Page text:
Fourth District Judge Deborah Bail denied the motion the city filed Friday to keep the Ada County Highway District from removing parking meter sensors implanted in Downtown streets.
ACHD said the city's action came less than a day after it had said it wanted to avoid a lawsuit. But the road agency also said in a press release Friday it would leave the sensors in place for the "immediate future."
Boise spokesman Adam Park said the city acted because "it was important to ensure no action was taken" before ACHD had reviewed the city's application for a permit for the current sensors and several hundred more.
ACHD has a meeting scheduled Monday to discuss its next steps. Both sides say they hope the issue can be resolved amicably.
The city wants to install "smart" parking meters that allow drivers to use credit cards to pay for parking and to monitor their time on a smartphone app. The sensors in the pavement tell the meters when the vehicles leave the parking place.
ACHD, which owns the streets, says the city needs ACHD permission first.
Read the full statement from ACHD issued by spokesman Craig Quintana on Aug. 1:
ACHD Sued by Boise City, agrees to allow parking sensors to remain in place for now
Less than a day after Boise City said it wanted to avoid a lawsuit, the city sued the Ada County Highway District on Friday to try to legalize the parking sensors it installed without permission.
Fourth District Judge Deborah A. Bail rejected the city’s request for a restraining order against ACHD removing the sensors; after the ruling, the District said it would let the devices stay in downtown streets for the immediate future.
ACHD President John Franden said it was unfortunate the city had chosen the path of confrontation instead of cooperation.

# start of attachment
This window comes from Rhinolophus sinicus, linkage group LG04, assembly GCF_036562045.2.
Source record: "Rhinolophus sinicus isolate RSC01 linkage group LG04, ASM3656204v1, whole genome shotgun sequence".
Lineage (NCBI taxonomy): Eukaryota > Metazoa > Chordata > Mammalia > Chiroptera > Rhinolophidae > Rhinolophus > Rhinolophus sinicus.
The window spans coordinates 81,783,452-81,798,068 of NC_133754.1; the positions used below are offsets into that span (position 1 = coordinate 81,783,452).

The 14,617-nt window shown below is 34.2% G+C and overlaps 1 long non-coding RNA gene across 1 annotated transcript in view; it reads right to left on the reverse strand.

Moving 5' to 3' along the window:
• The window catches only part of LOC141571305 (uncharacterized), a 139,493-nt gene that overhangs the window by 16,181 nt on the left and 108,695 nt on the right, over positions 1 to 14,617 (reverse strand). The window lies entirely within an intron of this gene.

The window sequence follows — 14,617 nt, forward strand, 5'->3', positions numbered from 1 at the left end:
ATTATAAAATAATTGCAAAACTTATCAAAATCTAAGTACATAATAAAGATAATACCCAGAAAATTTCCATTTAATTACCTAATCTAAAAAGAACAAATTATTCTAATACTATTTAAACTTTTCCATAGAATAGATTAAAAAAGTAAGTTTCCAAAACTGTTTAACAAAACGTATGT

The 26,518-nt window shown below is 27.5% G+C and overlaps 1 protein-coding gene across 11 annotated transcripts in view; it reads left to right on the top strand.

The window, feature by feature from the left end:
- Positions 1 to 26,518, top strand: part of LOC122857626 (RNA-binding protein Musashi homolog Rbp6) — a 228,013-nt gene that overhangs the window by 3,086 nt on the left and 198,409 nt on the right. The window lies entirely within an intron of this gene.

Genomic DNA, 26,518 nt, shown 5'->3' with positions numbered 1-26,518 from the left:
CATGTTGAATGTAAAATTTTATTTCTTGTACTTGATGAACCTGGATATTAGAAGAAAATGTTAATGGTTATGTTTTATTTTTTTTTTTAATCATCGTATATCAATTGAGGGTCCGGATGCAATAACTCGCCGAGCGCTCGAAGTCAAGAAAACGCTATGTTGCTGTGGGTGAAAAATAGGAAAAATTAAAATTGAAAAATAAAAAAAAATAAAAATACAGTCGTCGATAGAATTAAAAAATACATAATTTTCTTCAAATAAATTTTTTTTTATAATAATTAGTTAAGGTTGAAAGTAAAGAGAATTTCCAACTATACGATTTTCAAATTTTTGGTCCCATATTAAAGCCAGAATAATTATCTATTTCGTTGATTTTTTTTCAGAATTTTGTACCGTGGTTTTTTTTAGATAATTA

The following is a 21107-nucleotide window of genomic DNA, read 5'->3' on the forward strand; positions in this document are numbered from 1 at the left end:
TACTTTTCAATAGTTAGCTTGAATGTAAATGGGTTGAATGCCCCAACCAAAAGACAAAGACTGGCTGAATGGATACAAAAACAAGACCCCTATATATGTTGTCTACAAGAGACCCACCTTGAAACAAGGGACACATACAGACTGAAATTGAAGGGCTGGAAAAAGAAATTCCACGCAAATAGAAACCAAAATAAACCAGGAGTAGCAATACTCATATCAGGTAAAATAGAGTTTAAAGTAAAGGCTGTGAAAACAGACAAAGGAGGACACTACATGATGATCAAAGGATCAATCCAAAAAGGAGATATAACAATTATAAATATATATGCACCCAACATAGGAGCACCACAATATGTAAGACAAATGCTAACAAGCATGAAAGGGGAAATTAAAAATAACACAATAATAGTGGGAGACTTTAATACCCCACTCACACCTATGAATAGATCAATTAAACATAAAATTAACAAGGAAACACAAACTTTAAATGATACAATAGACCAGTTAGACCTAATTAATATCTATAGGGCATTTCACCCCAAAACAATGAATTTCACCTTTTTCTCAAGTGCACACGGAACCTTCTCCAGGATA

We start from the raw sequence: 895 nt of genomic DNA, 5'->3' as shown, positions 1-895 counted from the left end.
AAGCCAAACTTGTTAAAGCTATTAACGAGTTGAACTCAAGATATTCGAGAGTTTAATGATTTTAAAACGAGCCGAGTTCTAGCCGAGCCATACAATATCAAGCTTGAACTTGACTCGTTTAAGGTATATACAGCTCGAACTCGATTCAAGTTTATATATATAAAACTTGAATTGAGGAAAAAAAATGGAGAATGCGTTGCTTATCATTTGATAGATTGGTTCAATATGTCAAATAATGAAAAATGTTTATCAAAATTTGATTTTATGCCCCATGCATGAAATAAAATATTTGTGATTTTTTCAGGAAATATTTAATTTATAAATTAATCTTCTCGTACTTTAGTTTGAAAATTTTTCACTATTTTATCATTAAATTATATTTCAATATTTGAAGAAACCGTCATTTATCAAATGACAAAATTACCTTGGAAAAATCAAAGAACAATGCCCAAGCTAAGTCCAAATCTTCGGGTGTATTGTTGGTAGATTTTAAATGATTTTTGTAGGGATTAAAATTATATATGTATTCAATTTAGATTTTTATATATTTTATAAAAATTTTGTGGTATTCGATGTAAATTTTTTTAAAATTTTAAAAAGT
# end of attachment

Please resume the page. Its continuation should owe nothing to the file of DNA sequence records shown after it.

“It never should have come to this,” Franden said. “The city received a generous offer to place the parking sensors in the streets downtown and for whatever reason does not want to play by the rules. We still hope this can be resolved amicably.”
ACHD and the city have been unable to come to terms on an agreement despite numerous meetings and a proposed agreement from the District.
The proposal would govern the placement of the devices, as well as how they will be installed and maintained in the future. The same agreement covers other items of mutual interest downtown, such as sidewalk cafes and valet parking.
Regulating what happens in the streets ensures the safety and convenience of the public, Wong said.
In mid-2013, the city asked for permission to install 200 sensors, including the 68 that were installed before an ACHD inspector discovered the installation work and shut it down. On Thursday, the City asked for permission to install another 611 sensors across downtown Boise.
Read the full statement issued by Boise City spokesman Adam Park on Aug. 1:
After seeing the premature action yesterday by ACHD to begin removal of the sensors with no prior notice to citizens or businesses, the city felt it was important to ensure no action was taken before the permit application review was complete. With today's announcement by ACHD that the sensors will not be removed for the immediate future, the City has achieved the result it was hoping for.
We look forward to ACHD’s action on the permits and hope this matter can be resolved so that citizens can begin enjoying the benefits of easily finding parking spots and extending parking time using their smart phone.